Yorkshire hit by £230m of cuts – with warning of worse to come

councils in Yorkshire have cut spending on services by more than £230m – and are already bracing themselves for more in 12 months time.

Communities Secretary Eric Pickles
Communities Secretary Eric Pickles

Analysis of council budgets by the Yorkshire Post suggests that children’s services have been hit by more than £60m in cuts while services aimed at adults, such as care for the elderly, have lost around £45m.

Councils have also been scrabbling to raise income by increasing charges and raiding reserves.

Finance chiefs are already forecasting further gaps in local authority budgets next year that will need to be filled with a fresh round of savings or rises in taxes and charges.

As council tax bills start to drop through letter boxes, thousands of Yorkshire residents are seeing increases for the first time in three years as more authorities turn down Government incentives to freeze bills.

Leeds MP Hilary Benn, the Shadow Local Government Secretary, said: “Leeds has of course frozen its council tax, but many councils across the country, run by all parties, have not been able to do so because it would leave them with big financial problems, indeed even David Cameron’s local council have put up their council tax.

“The fundamental problem is that the Chancellor is cutting central funding, demanding council tax doesn’t increase and then blaming local authorities because libraries, SureStarts and jobs are cut back.

“This is a funding crisis for councils made in Downing Street. Councils have suffered disproportionately large and unfair cuts and, even worse, the cuts have hit Yorkshire harder than other places.”

But the Government, which has given authorities £450m this year to keep bills down, insists there is greater scope for saving without damaging services.

Local Government Secretary Eric Pickles said: “Our latest figures show that at least 257 councils have signed up to our freeze deal and the combined effort of our action means council tax bills have fallen by 9.5 per cent in real terms since 2010 – compared to a doubling of bills [under Labour].

“All councils have a duty to support their residents, and if they want to put up council tax they will be accountable to their electorate.”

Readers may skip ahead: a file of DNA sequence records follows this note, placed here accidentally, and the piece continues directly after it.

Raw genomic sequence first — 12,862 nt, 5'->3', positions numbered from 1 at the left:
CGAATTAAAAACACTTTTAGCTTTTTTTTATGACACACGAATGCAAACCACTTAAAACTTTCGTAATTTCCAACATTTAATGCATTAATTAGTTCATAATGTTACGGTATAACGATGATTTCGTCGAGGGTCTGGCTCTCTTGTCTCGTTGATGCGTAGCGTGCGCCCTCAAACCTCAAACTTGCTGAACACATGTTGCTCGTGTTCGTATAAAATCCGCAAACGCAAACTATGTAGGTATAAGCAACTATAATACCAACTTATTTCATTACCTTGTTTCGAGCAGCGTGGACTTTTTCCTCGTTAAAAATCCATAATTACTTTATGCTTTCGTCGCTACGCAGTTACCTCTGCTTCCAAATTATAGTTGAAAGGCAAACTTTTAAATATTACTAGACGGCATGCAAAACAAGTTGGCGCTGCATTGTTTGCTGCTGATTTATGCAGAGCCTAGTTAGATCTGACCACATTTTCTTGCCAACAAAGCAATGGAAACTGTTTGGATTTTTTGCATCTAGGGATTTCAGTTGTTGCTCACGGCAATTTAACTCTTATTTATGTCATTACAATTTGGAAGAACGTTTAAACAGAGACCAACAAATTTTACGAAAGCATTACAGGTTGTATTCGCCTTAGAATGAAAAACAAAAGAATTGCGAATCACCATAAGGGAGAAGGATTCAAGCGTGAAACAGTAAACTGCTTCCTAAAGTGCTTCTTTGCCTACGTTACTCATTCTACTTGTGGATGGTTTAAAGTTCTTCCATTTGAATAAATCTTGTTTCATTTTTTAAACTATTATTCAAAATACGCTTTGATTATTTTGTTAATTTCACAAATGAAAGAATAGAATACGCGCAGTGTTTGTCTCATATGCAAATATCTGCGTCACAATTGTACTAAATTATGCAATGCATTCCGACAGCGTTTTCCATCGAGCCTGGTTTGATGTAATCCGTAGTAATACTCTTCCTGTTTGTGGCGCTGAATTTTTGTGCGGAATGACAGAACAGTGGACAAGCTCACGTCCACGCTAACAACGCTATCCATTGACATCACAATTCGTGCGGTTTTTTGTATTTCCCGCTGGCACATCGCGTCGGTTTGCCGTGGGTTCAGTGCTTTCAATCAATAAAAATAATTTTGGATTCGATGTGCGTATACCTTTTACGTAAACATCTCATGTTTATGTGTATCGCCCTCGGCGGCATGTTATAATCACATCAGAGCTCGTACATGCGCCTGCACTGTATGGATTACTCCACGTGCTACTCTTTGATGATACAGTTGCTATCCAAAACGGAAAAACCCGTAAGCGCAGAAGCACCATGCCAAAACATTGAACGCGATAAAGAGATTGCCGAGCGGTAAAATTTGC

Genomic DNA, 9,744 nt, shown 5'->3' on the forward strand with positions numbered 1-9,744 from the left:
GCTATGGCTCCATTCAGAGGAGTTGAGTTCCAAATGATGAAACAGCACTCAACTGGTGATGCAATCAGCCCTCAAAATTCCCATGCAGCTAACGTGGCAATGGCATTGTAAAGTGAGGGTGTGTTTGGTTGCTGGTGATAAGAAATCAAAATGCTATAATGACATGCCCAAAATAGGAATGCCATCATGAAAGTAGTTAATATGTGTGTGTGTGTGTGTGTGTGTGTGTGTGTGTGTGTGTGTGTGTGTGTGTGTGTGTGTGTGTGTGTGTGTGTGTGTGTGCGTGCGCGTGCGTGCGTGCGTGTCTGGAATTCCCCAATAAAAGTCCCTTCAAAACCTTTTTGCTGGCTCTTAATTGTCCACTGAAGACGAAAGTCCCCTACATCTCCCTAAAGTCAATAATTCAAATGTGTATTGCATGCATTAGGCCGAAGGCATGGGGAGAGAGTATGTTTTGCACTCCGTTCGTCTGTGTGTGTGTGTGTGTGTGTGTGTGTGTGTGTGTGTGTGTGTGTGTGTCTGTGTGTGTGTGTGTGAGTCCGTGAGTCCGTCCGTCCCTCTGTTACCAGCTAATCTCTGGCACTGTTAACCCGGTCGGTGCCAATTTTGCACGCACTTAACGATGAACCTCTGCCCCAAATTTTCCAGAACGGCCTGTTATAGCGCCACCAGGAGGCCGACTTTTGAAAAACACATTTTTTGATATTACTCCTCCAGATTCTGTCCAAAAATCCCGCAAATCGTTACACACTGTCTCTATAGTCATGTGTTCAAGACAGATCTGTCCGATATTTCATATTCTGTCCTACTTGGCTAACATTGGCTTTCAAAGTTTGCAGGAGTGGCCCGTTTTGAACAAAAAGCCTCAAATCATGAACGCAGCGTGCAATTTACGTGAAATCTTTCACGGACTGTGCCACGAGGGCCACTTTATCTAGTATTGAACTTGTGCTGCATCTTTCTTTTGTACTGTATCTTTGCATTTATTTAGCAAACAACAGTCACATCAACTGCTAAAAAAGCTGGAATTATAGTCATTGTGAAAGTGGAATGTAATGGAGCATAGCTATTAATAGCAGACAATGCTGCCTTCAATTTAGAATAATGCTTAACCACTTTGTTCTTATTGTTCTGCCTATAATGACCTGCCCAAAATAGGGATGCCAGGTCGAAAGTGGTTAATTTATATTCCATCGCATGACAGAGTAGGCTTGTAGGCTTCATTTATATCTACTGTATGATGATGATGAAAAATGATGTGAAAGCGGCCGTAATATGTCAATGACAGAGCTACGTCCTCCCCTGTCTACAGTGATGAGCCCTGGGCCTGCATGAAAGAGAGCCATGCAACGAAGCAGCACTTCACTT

The Government will set out its spending plans from 2015 in June and councils are expecting further funding reductions, particularly if Ministers continue to protect other areas such as the NHS.

York Council leader James Alexander said: “With 30 per cent Government funding cuts, things have been extremely bad for local councils but will get progressively worse in the years to come.

“Smaller district councils, including some in our own region, are particularly susceptible to going bankrupt, with West Somerset being the most high profile at-risk council to date.

“If local government cuts were mirrored elsewhere in the public sector, the deficit would be gone. Some areas should be protected, but local councils cannot bear the brunt on their own. The Government will not get the growth it wants if it cripples councils through such low funding settlements.”

However, former Kirklees Council leader Robert Light, a deputy chairman of the Local Government Association, insists councils can adapt.

“There is a growing consensus that we will all have to do things differently in the future and what was accepted practice in the past is not sustainable in the future.

“Local authorities need to adopt a position of ensuring services are available rather than delivering them. I think that is a fundamental change, wherever you are on the political spectrum, that is difficult for many to accept.

“If you want to see growth on a local basis, local authorities are the major driver and lever to do that.

“If you want to see places develop their identities and have the right services for the area it is local authorities that should have that lead role.”